Double-stranded Oligodeoxynucleotide Decoys
This study used synthetic, double-stranded oligodeoxynucleotides (ODNs) as ‘decoy’ cis-elements to block the binding of nuclear factors to the promoter regions of targeted genes, thus inhibiting gene transactivation. The following sequences of the phosphorothioate ODN were utilized: Scramble decoy ODN: 5′-TTGCCGTACCTGACTTAGCC-3′; C/EBP decoy ODN: 5′-TGCAGATTGCGCAATCTGCA-3′; AP-1 decoy ODN: 5′-CGCTTGATGACTCA GCCGGAA-3′; NF-kB decoy ODN: 5′-CCTTGAAGGGATTTCCCTCC-3′; CRE decoy ODN: 5′-TGACGTCATGACGTCATGACGTCA-3′; Sp-1 decoy ODN: 5′-GTGGGTGGGGCTGGAACAT-3′; and STAT3 decoy ODN: 5′-CATTTCCCGTAA ATC-3′. For transfection of hepatocytes, the decoy or scrambled decoy was mixed with the Transfast transfection reagent (Promega) for 15 minutes and then incubated with the cells in a serum-free medium.
The slides were rehydrated in PBS for 15 min, and endogenous peroxidase was inhibited by exposure (10 min at room temperature) to a solution of 3% H2O2 in methanol. Samples were blocked (30 min at room temperature) using 5% nonfat milk in PBS. Slides then were incubated with Ki-67 (sc-7846, Santa Cruz Biotechnology, Inc.)http://www.scbt.com/login.html for 16 hours at 4°C. The peroxidase-conjugated secondary antibody was incubated for 1 hour at room temperature, and slides were developed by immersing them in 0.06% 3,3′-diaminobenzidine tetrahydrochloride (DAKO), followed by counterstaining with Gill's Hematoxylin V. Proliferative activity was defined by the Ki-67 staining index (SI). Nuclear staining of Ki-67 was considered positive. The Ki-67 SI was defined as the average percentage of positive nuclei from 10 high-power fields (400x ) counted.
In this study, each experiment was performed in triplicate, and all experiments were repeated at least three times on different occasions. Data were expressed as means ± standard deviations. Paired Student’s t-tests were used to evaluate statistically significant differences between the experimental groups and the control group in specified tests. P<0.05 was considered as the statistically significant cut-off value.
Expression of Serum IL-6 and Angiotensinogen Levels had Similar Temporal Patterns during Liver Regeneration
We evaluated the expression of IL-6 and angiotensinogen during liver regeneration after partial hepatectomy. Serum IL-6 levels peaked at 4 hours (486±38 pg/ml), while serum angiotensinogen levels peaked at 12 hours (8.6±0.67 µg/ml) and decreased at 24 hours (6.2±0.12 µg/ml) after partial hepatectomy (Fig. 1A). The in vivo partial hepatectomy-induced liver regeneration model showed that IL-6 expression began prior to that of angiotensinogen, but both had similar temporal patterns. Angiotensinogen mRNA in the remnant liver tissue was significantly upregulated from 2 to 24 hours after partial hepatectomy (Fig. 1B). Quantitative analysis of angiotensinogen protein levels in the remnant liver tissue revealed that angiotensinogen protein expression was significantly upregulated from 6 to 12 hours after partial hepatectomy (Fig. 1C).
Figure 1. Serum IL-6 and angiotensinogen levels, angiotenisogen mRNA and protein expression in remnant livers after 70% partial hepatectomy in mice.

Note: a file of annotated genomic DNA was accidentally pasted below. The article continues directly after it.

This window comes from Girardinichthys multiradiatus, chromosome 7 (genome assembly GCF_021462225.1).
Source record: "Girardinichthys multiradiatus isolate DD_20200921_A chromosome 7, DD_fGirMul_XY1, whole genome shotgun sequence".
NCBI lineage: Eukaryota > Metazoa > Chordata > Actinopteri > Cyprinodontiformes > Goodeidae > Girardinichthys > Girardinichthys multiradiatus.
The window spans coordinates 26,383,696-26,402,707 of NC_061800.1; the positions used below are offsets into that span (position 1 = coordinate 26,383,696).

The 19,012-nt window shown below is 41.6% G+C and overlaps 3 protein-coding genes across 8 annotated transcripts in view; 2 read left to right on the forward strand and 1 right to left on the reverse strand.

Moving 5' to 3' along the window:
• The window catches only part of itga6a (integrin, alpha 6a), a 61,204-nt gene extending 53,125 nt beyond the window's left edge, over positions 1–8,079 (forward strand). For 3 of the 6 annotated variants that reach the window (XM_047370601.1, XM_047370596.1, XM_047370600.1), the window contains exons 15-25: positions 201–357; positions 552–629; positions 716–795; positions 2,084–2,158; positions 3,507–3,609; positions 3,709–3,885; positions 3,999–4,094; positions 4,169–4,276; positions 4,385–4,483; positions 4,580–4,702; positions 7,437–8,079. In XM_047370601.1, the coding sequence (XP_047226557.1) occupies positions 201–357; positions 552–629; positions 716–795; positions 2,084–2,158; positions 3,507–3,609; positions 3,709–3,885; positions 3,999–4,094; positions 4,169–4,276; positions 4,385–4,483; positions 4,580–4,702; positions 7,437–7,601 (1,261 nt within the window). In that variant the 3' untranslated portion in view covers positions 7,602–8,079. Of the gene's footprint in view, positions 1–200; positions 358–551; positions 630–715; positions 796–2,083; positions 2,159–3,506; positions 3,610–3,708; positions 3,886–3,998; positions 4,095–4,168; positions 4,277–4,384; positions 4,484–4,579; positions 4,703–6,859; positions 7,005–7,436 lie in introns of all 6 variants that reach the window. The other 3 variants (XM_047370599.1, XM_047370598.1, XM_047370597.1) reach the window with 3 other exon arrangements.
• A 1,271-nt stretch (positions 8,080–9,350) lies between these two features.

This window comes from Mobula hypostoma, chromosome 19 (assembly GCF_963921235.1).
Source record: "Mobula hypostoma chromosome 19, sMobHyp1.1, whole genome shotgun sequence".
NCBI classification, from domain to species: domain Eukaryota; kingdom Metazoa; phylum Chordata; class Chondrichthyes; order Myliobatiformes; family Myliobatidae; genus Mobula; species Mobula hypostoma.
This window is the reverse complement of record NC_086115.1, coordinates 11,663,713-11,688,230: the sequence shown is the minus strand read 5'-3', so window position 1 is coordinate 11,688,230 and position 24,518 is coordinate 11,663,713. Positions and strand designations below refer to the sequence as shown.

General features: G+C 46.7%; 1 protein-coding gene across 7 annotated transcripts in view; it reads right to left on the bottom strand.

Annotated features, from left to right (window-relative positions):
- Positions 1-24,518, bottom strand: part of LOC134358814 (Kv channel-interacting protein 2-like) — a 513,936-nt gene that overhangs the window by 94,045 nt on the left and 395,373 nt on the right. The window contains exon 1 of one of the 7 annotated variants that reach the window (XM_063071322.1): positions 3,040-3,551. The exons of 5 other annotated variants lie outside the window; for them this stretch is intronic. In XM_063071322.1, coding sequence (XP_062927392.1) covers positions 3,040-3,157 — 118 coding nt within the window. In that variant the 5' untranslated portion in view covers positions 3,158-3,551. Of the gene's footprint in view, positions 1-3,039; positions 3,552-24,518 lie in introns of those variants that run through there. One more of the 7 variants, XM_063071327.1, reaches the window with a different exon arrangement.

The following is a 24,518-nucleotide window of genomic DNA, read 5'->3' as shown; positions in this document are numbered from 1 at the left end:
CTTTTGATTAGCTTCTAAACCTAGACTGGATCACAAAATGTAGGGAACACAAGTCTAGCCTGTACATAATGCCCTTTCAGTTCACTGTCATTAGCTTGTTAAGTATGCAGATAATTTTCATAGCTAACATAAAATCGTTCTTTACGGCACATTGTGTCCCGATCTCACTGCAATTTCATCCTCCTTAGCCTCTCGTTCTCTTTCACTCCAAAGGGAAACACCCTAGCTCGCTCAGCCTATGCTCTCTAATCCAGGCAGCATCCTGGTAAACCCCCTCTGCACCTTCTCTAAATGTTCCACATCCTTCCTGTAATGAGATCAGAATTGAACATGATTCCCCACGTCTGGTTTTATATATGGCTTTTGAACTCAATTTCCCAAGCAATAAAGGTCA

(A) Serum angiotensinogen levels detected by enzyme immunoassay (n = 5/group). (B) Angiotensinogen mRNA detected by reverse transcription-polymerase chain reaction quantified by calculating the ratios of angiotensinogen/GAPDH. (C) Angiotensinogen protein expression detected by Western blot and quantified by calculating the ratios of angiotensinogen/ß-actin. The ratio in lane 1 is defined as 1. Comparison is between the time 0 group and specified time periods. *P<0.05, n = 5.doi:10.1371/journal.pone.0067868.g001
IL-6 induced Angiotensinogen Expression in Primary Cultures of Mouse Hepatocytes
To evaluate the induction effect of IL-6 on angiotensinogen expression, primary cultures of mouse hepatocytes were treated with 10 ng/ml of recombinant mouse IL-6. Angiotensinogen protein in the cell culture supernatant was measured at the specified times. Angiotensinogen levels were significantly higher in the IL-6-treated group than in the vehicle-treated group from 6 to 24 hours in the cell culture supernatant (Fig. 2A). To evaluate the dose response of IL-6 in inducing angiotensinogen protein expression, primary cultures of mouse hepatocytes were treated with different doses of recombinant mouse IL-6. After 24 hours of culture, angiotensinogen protein in the cell culture supernatants was measured. The data revealed that IL-6 significantly induced angiotensinogen protein expression at 1 to 100 ng/ml; the responses were also dose dependent in the range of 1 to 10 ng/ml (Fig. 2B).
Figure 2. IL-6 induced angiotensinogen expression in primary cultures of mouse hepatocytes.
(A) Time course of IL-6-induced (10 ng/ml) angiotensinogen protein expression as detected by enzyme immunoassay (n = 3/group). (B) Dose response of IL-6-induced angiotensinogen protein expression after 24 hours of culture, as detected by enzyme immunoassay. Comparisons are between the indicated groups. *P<0.05, n = 3.doi:10.1371/journal.pone.0067868.g002
IL-6-mediated Angiotensinogen Expression is Dependent on the JAK/STAT3 and JAK/p38/NF-kB Signal Transduction Pathways